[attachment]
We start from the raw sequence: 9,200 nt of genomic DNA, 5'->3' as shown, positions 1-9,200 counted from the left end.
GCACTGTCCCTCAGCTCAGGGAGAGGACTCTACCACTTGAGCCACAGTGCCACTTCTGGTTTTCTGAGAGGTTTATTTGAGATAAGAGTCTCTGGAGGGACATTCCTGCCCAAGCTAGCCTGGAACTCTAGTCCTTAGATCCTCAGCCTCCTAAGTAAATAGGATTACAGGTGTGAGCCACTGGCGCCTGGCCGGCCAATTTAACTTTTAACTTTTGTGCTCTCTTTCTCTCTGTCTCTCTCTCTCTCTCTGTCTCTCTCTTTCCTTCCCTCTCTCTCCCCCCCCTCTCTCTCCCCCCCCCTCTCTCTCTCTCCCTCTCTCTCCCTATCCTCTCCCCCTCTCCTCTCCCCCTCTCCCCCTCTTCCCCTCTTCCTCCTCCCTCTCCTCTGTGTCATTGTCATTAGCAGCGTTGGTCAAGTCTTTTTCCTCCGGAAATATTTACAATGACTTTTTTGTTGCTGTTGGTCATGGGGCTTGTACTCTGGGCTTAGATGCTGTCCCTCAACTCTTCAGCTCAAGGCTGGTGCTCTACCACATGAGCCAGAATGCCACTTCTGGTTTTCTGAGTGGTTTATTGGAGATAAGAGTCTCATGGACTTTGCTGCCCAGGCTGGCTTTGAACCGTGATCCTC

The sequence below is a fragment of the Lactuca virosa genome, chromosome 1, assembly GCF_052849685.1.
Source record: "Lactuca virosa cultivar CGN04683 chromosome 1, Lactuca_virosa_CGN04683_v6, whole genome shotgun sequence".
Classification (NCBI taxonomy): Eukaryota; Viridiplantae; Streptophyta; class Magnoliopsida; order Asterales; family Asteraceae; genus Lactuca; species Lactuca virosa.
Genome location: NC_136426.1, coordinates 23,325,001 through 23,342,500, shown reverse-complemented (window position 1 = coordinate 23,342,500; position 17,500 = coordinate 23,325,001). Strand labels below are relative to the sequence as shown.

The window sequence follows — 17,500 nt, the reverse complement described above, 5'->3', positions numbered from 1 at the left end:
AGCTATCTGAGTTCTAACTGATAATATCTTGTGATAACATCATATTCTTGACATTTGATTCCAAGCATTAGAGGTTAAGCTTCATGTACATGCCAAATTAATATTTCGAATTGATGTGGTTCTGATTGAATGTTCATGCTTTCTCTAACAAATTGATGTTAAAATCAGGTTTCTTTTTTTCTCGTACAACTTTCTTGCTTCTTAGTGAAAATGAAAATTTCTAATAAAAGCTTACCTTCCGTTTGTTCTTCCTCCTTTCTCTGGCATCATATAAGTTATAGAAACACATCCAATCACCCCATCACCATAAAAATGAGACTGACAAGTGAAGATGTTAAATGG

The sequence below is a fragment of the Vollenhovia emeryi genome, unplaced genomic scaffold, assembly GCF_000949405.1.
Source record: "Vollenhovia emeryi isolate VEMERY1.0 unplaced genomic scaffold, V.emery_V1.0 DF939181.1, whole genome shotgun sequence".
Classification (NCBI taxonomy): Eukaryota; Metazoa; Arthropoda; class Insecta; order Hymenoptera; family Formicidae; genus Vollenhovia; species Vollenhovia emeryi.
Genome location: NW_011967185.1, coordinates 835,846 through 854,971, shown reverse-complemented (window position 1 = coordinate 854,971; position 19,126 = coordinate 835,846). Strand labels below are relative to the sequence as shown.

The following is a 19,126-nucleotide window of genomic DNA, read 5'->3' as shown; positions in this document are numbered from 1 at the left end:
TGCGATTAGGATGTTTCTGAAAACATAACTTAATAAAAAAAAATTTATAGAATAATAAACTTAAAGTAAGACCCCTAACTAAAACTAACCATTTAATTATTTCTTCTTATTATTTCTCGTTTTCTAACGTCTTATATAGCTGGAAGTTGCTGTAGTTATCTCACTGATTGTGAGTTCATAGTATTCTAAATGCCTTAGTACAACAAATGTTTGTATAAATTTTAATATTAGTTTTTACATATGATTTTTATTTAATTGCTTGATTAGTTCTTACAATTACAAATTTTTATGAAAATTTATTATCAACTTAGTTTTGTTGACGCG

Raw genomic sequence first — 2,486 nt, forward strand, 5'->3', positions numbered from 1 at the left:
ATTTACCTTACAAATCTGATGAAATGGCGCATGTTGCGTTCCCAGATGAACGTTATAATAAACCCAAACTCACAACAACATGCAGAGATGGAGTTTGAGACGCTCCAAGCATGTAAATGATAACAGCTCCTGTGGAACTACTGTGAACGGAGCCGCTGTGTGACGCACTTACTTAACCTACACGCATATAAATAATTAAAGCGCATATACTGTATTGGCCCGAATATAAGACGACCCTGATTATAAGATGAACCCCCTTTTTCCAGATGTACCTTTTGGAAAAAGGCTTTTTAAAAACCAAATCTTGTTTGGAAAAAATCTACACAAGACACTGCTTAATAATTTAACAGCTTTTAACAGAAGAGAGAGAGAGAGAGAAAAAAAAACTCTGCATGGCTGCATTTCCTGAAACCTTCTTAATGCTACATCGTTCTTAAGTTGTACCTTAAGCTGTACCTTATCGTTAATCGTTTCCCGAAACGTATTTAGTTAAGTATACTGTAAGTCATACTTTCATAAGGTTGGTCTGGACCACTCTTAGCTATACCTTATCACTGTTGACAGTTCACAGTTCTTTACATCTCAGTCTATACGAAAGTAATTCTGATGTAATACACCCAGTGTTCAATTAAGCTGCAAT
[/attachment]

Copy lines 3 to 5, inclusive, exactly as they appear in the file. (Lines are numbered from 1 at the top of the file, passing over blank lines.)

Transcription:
The sequence below is a fragment of the Lactuca virosa genome, chromosome 1, assembly GCF_052849685.1.
Source record: "Lactuca virosa cultivar CGN04683 chromosome 1, Lactuca_virosa_CGN04683_v6, whole genome shotgun sequence".
Classification (NCBI taxonomy): Eukaryota; Viridiplantae; Streptophyta; class Magnoliopsida; order Asterales; family Asteraceae; genus Lactuca; species Lactuca virosa.